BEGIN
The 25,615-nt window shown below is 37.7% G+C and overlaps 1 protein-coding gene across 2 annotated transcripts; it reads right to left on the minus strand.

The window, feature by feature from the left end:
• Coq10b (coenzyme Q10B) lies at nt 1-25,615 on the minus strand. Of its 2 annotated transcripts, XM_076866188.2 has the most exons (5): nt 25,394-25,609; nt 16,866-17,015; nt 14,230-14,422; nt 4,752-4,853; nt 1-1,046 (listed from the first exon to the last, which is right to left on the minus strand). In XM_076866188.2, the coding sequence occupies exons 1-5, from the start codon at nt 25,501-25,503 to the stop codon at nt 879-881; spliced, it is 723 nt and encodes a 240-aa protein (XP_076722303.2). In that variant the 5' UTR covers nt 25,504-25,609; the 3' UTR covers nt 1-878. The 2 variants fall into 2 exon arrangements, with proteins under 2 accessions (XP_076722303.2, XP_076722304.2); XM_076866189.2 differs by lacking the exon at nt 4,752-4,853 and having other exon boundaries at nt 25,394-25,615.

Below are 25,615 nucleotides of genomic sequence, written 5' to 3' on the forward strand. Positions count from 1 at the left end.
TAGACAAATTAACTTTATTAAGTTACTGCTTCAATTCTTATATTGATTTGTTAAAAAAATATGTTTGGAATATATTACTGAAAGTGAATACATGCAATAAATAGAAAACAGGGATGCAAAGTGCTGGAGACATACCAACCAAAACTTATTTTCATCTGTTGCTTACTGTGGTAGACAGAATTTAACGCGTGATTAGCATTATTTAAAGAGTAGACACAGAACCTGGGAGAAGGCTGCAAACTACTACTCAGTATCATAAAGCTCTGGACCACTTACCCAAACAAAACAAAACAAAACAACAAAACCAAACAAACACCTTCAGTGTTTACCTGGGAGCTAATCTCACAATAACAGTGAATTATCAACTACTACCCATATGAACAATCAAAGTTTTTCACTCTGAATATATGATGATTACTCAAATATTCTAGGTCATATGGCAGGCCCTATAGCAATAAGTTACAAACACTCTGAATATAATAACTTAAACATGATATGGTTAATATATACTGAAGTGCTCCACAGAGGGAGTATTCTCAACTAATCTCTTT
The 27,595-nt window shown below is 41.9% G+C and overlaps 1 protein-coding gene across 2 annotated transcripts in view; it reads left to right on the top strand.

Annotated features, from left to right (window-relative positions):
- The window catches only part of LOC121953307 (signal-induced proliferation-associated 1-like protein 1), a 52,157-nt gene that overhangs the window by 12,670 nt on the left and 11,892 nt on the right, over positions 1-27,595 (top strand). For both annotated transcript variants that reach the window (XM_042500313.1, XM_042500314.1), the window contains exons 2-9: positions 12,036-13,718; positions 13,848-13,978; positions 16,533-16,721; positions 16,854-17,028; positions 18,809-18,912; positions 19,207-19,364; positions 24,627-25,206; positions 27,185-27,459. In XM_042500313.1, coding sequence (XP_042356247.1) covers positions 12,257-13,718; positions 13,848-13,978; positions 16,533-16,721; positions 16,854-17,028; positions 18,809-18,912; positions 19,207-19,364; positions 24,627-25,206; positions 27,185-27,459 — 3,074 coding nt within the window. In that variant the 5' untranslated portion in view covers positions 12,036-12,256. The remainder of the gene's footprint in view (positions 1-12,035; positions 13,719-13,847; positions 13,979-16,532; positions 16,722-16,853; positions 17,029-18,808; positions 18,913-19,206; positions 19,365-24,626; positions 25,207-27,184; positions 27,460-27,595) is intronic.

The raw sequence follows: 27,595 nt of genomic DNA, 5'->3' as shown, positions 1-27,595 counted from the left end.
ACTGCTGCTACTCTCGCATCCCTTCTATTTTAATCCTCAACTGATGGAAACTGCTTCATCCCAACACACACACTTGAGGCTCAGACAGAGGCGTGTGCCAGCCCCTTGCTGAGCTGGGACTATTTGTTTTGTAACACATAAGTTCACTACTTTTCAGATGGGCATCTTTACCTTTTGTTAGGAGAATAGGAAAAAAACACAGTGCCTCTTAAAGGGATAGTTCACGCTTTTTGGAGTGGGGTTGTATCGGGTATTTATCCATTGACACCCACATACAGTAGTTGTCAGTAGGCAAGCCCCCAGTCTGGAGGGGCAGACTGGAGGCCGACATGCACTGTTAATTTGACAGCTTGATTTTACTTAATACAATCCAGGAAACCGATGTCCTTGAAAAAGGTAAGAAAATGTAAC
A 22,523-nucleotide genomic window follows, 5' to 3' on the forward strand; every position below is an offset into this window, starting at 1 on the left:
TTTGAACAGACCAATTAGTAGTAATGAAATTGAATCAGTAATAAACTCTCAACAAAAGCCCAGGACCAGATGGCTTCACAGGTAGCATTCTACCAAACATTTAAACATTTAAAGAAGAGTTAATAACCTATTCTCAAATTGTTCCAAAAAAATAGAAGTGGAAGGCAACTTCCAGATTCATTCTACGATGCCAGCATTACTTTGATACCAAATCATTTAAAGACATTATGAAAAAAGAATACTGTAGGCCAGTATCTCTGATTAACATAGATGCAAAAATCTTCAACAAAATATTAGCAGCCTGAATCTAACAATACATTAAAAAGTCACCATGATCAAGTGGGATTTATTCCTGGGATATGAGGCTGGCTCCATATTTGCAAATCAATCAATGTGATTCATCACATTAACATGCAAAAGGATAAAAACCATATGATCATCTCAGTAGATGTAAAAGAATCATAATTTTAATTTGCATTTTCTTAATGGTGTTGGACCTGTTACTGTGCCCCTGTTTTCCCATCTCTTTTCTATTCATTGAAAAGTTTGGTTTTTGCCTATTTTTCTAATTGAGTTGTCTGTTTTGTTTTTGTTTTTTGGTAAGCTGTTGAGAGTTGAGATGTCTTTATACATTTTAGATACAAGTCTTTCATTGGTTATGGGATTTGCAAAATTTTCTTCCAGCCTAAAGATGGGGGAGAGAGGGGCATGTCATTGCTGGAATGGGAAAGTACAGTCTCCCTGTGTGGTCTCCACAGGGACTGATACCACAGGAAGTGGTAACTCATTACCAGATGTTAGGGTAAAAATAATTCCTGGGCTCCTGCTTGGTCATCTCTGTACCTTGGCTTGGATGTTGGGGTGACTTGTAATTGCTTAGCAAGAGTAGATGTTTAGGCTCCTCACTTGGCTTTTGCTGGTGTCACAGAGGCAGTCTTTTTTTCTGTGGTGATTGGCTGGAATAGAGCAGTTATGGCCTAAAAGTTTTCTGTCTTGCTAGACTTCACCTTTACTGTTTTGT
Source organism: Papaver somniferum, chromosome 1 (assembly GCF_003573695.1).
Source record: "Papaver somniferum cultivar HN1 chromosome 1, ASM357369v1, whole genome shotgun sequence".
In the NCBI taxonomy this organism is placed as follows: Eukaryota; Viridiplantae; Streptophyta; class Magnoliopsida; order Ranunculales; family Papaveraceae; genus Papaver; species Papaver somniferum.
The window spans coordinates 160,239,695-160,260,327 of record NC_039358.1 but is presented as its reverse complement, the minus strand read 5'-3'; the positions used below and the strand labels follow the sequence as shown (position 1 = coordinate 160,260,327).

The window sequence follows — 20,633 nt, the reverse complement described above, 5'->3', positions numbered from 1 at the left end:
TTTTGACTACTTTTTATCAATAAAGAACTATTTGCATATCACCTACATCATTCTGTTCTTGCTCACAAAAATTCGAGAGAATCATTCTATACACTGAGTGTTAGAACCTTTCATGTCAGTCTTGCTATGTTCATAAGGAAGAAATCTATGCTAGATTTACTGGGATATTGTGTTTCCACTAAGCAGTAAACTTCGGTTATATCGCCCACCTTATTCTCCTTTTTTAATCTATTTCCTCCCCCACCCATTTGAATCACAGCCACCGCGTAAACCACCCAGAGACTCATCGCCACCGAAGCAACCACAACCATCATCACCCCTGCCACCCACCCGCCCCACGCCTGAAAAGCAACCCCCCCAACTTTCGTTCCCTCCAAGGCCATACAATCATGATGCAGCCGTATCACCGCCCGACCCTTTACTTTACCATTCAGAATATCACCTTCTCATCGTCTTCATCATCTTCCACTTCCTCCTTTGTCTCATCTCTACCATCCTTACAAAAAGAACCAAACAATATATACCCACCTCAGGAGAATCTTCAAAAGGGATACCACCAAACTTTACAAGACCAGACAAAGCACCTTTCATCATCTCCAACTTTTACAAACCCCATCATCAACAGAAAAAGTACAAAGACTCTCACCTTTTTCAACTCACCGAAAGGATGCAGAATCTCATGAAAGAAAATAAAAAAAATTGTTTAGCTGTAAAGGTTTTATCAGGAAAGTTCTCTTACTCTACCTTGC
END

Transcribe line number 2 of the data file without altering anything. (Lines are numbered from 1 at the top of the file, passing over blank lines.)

The window, feature by feature from the left end: